Some of her early drawings she had made into fans which she uses signalling to me across the salle. I often examine these and always notice yet another nuance which has escaped my first perusal. The work’s finest quality is that the feeling of light and space goes beyond feature powerfully affecting the senses…
…I see her make her way between the baths and the chapel. Each day she seems a little more frail. She no longer dances. She takes her sedan chair. Sometimes I pay a call to be trounced at cards but today she was too fatigued to entertain callers.
At chapel this morning I saw her bewildered face in the shadows. She prays to a god who appears not to heed her suffering. She is the best of people…
…On reaching Lyon I took out the fan that Mme --- gave me as a gift for Isabel. It shows the prospect from the topmost window of her home. I watch as she appears from the patchy shade of orange trees. She descends the stairway and steps forward, her head tilted to catch the sound of distant water, and she walks toward the bridge which spans the sepia lake.”
After Robert Pinnacle’s “Figure of Zeus in the Palace Gardens”
After Robert Pinnacle’s “Prospect of the Schloss in Baden- Baden”
After Robert Pinnacle’s “The Tewitt Well”
After Robert Pinnacle’s “Interior of the Rudolfspring in Marienbad”
After Robert Pinnacle’s “The Ferdinandspring at Marienbad”
After Robert Pinnacle’s “Hotel Kavkaz”
After Robert Pinnacle’s “Study of Stone Figure at Franzensbad”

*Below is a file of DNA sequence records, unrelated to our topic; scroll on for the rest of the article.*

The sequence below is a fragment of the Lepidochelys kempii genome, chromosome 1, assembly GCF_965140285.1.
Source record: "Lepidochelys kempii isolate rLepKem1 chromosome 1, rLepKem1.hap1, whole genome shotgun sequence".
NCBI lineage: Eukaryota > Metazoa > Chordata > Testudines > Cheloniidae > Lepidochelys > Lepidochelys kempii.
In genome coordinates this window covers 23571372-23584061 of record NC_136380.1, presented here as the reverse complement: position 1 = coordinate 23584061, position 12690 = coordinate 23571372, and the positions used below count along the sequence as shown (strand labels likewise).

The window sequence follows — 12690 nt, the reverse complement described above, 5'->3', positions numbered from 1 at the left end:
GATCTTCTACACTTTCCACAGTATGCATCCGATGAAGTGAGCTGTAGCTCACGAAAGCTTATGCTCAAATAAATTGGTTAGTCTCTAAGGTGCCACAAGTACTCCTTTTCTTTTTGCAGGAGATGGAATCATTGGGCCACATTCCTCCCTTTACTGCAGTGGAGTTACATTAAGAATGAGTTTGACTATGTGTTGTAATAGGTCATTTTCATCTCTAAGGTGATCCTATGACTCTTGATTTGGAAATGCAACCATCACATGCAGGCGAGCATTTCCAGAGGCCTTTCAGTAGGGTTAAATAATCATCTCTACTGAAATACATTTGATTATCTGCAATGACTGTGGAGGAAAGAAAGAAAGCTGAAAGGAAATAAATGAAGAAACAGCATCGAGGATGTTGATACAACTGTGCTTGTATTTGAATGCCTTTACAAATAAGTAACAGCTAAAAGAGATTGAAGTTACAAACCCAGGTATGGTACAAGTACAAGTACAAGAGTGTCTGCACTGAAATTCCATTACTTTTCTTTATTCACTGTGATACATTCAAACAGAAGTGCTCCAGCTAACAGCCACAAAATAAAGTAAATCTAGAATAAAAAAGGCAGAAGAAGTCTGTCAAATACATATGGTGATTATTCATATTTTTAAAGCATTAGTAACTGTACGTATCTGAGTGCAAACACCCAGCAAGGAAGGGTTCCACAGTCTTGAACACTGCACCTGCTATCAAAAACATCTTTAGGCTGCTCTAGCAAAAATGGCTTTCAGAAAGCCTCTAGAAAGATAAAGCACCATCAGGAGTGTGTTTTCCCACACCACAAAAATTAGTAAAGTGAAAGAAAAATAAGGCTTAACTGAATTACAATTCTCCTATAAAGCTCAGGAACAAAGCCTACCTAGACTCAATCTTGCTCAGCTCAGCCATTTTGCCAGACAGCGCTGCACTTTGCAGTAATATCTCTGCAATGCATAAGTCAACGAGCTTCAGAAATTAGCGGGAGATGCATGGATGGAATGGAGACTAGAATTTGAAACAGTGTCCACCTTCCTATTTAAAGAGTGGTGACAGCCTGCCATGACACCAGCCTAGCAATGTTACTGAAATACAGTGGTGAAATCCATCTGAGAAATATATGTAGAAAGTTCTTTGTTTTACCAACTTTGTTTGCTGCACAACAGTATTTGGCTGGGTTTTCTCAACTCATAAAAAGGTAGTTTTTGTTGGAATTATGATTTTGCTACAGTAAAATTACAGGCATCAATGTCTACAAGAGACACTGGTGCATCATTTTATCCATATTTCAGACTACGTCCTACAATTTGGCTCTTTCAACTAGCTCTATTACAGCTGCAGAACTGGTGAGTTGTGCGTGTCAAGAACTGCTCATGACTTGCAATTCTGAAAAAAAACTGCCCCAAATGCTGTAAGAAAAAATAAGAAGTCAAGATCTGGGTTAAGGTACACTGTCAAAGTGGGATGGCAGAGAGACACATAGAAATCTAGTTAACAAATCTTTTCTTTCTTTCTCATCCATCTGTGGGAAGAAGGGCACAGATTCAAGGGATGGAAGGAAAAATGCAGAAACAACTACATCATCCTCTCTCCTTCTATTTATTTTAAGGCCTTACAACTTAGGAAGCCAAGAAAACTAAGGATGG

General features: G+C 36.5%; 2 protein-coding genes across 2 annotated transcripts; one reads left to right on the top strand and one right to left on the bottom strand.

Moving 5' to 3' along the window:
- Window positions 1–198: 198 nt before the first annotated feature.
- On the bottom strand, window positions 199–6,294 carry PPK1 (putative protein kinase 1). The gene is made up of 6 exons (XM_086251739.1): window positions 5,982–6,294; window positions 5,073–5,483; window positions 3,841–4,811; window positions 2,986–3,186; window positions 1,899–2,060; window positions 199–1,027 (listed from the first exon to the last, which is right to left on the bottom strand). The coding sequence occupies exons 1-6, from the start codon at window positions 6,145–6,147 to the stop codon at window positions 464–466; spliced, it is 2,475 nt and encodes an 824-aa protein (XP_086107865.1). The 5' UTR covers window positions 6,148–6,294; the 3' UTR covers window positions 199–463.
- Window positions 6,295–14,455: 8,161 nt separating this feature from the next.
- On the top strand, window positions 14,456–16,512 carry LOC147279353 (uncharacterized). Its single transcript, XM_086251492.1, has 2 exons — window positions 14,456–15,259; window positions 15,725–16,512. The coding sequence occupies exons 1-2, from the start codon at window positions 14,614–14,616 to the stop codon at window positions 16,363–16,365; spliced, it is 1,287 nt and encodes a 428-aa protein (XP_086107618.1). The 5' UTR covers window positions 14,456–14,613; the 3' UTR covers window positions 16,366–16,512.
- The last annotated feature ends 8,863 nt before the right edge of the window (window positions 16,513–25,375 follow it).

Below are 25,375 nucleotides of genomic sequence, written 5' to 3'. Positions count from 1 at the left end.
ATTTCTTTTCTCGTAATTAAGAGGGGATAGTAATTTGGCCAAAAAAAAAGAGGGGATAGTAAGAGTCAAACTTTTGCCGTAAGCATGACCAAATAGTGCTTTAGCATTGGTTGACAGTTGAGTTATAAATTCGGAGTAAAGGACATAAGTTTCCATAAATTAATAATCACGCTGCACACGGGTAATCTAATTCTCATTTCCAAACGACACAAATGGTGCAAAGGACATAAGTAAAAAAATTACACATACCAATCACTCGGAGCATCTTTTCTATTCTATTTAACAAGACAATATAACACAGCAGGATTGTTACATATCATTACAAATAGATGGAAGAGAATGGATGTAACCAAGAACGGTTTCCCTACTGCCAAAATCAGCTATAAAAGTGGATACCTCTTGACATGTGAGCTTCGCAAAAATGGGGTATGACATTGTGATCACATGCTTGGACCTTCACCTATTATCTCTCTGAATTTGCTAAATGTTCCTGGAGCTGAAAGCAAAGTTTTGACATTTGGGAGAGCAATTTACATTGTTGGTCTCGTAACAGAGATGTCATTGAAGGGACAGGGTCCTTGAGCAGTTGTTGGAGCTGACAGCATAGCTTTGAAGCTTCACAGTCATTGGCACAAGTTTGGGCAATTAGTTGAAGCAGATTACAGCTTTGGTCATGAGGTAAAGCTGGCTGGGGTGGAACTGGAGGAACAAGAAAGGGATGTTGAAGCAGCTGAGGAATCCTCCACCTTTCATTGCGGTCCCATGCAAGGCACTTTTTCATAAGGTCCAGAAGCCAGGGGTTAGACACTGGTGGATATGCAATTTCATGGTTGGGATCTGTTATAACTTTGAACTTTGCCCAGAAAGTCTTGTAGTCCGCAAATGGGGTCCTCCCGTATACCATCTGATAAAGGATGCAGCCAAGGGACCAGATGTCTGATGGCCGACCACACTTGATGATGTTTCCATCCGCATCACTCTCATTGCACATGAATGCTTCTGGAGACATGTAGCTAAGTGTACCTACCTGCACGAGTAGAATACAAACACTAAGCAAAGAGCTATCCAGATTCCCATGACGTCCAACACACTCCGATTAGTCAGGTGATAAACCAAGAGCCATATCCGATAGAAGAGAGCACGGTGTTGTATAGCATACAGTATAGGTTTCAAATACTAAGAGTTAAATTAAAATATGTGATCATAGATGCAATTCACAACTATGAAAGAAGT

After Robert Pinnacle’s “Interior of the Pump Room”
Persons of Substance
Extracts from Robert Pinnacle’s journals –
“… I had never made a likeness of myself, leaving it to those handsome fellows like Barker (who had always seemed to find some pretext for regarding himself in the mirror). The daughters insisted I had my portrait made via this astonishing new method. After all I had said in its disfavour I suspect they merely wished to tease me.
The image would never be as permanent as that executed with oil paint – (but then, I conceded, so much depended on the painter’s method and the ambience in which the canvas was hung). It appeared that in order to make a picture dealing with the current vogue for the historical, moral epic so many exposures must be made and then cut up and masked, and all the rest of it and, in my view, at the end of this it would never attain the drama even of a half-decent oil or watercolour. It held, though, undoubted fascination.
I had been shown a remarkable image of bonnets, and the mere notion of the waves of light from these delicate objétsof lace and ribbon radiating through the air to be caught and held as though something of their essence had been spirited across the room moved me greatly. What I could not come to terms with, I suppose, was that the author of theses images (I cannot refer to him as an artist) need have no skill with brush or pen and need not spend long years studying this discipline or possess any natural talents for draughtsmanship…
…Antoinette and Caroline took me to their friend’s studio where I was made to sit before a painted cloth as though on stage at the theatre. The cloth showed a landscape depicting a distant castle seen through a semi-circle of columns with the statue of an angel looking over. It was so like the painting I did for good old Heinrich all those years ago that I would have split my sides if laughing did not make me cough so. As this always agitated the girls, I simply smiled.
I was requested to sit there with my eyes closed. It seemed I had to keep them shut for a very long time.”
After Robert Pinnacle’s “The Assembly Rooms”
Robert Pinnacle is a fictional character who bears a passing resemblance to many persons both living and dead